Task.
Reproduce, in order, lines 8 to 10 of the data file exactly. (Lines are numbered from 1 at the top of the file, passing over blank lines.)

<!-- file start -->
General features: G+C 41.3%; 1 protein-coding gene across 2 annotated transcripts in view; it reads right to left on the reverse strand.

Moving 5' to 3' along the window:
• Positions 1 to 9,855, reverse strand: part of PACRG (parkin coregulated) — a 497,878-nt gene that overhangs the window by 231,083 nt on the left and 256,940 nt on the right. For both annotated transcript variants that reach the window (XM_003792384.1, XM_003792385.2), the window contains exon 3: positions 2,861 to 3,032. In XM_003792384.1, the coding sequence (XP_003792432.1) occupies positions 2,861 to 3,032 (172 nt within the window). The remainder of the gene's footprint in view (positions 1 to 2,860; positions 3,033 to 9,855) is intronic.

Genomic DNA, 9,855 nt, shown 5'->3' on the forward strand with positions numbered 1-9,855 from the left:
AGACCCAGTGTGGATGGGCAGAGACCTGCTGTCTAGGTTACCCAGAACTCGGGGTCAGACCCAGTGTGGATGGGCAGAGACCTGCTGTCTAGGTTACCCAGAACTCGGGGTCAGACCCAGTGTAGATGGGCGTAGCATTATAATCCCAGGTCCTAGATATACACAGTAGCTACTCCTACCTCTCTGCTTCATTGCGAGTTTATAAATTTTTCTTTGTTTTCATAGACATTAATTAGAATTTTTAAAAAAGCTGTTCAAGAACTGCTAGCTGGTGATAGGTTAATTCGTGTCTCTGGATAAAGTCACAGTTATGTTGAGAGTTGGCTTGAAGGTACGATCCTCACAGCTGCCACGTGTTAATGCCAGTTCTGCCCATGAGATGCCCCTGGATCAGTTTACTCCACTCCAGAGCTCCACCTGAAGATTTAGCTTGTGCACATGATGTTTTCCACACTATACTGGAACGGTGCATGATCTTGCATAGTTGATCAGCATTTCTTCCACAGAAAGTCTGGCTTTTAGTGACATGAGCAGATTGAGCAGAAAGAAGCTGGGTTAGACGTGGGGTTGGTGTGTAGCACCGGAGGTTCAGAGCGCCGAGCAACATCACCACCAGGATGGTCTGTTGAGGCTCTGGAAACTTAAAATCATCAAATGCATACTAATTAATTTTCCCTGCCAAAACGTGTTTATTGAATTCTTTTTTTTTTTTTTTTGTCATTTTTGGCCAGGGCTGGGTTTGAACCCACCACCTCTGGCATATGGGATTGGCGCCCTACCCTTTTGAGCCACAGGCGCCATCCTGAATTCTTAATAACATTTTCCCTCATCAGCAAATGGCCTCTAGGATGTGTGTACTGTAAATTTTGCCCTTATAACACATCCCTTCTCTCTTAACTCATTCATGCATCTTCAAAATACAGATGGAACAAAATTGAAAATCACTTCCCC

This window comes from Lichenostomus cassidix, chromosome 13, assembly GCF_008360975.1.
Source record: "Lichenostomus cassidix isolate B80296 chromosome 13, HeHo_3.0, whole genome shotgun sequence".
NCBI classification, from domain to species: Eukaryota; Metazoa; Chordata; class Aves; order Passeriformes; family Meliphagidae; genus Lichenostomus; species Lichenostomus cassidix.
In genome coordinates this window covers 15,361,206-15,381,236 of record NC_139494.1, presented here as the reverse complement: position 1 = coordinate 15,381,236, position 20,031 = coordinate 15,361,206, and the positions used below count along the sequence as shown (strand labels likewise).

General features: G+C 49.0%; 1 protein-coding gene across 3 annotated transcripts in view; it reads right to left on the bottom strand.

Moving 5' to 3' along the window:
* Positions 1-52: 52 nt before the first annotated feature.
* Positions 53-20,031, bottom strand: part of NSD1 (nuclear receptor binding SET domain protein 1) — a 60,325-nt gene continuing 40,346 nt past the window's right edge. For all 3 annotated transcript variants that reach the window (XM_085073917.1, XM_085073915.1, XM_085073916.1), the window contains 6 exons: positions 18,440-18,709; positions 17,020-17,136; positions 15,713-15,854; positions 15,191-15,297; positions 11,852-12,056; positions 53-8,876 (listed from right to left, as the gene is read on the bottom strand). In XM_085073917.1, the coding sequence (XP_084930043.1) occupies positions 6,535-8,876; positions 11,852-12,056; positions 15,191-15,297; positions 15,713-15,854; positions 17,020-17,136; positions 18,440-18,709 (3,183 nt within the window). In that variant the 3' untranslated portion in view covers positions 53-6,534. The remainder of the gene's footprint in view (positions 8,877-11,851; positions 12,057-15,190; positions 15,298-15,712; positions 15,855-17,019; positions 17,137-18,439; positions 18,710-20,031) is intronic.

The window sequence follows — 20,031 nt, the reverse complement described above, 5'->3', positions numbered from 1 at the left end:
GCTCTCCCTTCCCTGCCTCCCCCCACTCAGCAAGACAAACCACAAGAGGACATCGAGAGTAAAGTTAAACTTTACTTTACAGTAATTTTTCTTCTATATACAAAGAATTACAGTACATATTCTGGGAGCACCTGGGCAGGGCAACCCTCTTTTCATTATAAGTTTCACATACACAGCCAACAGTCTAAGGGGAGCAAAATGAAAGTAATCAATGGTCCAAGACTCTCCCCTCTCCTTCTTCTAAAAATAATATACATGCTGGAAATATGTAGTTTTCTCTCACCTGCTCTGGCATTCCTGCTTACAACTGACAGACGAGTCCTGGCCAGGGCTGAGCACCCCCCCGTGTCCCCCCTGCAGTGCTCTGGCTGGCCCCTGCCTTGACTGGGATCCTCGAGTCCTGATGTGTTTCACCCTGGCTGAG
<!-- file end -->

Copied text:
NCBI classification, from domain to species: Eukaryota; Metazoa; Chordata; class Aves; order Passeriformes; family Meliphagidae; genus Lichenostomus; species Lichenostomus cassidix.
In genome coordinates this window covers 15,361,206-15,381,236 of record NC_139494.1, presented here as the reverse complement: position 1 = coordinate 15,381,236, position 20,031 = coordinate 15,361,206, and the positions used below count along the sequence as shown (strand labels likewise).

General features: G+C 49.0%; 1 protein-coding gene across 3 annotated transcripts in view; it reads right to left on the bottom strand.